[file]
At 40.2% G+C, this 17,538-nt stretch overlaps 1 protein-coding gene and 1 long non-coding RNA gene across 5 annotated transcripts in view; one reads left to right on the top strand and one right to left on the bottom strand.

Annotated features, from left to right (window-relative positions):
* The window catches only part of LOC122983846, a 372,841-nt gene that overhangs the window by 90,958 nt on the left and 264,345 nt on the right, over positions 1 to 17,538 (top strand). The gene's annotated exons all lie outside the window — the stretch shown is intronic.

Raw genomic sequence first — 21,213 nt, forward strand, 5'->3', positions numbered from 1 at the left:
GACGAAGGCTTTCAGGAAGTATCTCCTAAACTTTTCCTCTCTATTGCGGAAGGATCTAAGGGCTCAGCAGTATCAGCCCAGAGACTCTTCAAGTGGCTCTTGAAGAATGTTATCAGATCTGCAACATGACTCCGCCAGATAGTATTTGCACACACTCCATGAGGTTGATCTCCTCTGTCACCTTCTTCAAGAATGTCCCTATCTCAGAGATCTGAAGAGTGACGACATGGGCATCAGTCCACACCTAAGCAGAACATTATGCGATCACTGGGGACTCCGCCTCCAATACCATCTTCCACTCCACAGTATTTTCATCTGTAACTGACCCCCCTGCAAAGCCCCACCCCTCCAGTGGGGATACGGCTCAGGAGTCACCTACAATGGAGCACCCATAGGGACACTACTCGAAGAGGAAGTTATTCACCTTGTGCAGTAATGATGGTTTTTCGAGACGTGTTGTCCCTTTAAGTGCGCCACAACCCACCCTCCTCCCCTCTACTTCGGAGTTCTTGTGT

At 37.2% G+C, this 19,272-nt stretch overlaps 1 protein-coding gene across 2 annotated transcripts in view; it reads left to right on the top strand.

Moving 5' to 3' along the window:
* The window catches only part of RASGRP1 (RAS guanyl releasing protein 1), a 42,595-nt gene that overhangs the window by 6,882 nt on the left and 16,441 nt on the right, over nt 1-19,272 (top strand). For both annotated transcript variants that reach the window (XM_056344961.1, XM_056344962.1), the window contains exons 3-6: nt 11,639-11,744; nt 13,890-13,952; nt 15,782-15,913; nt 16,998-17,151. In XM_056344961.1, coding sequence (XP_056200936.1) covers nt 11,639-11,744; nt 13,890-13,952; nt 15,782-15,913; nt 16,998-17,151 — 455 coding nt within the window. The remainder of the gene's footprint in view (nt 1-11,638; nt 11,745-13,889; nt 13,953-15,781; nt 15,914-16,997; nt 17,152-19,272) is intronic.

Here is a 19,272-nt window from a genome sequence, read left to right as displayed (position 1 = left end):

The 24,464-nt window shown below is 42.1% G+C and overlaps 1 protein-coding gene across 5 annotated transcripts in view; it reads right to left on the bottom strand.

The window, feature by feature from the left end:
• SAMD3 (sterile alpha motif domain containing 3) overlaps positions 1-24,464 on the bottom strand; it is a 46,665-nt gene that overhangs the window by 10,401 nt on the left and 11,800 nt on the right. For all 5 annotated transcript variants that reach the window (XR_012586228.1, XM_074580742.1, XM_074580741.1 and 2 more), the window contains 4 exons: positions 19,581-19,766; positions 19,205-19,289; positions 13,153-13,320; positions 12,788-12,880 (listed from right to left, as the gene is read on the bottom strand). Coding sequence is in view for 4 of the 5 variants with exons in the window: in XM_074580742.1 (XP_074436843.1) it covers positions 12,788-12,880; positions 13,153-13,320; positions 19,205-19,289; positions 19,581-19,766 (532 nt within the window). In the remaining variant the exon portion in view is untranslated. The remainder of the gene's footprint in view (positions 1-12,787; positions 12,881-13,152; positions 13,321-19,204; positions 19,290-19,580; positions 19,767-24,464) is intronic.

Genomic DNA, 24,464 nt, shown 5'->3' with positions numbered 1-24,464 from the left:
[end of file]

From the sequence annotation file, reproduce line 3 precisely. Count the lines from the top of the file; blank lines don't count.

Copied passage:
* The window catches only part of LOC122983846, a 372,841-nt gene that overhangs the window by 90,958 nt on the left and 264,345 nt on the right, over positions 1 to 17,538 (top strand). The gene's annotated exons all lie outside the window — the stretch shown is intronic.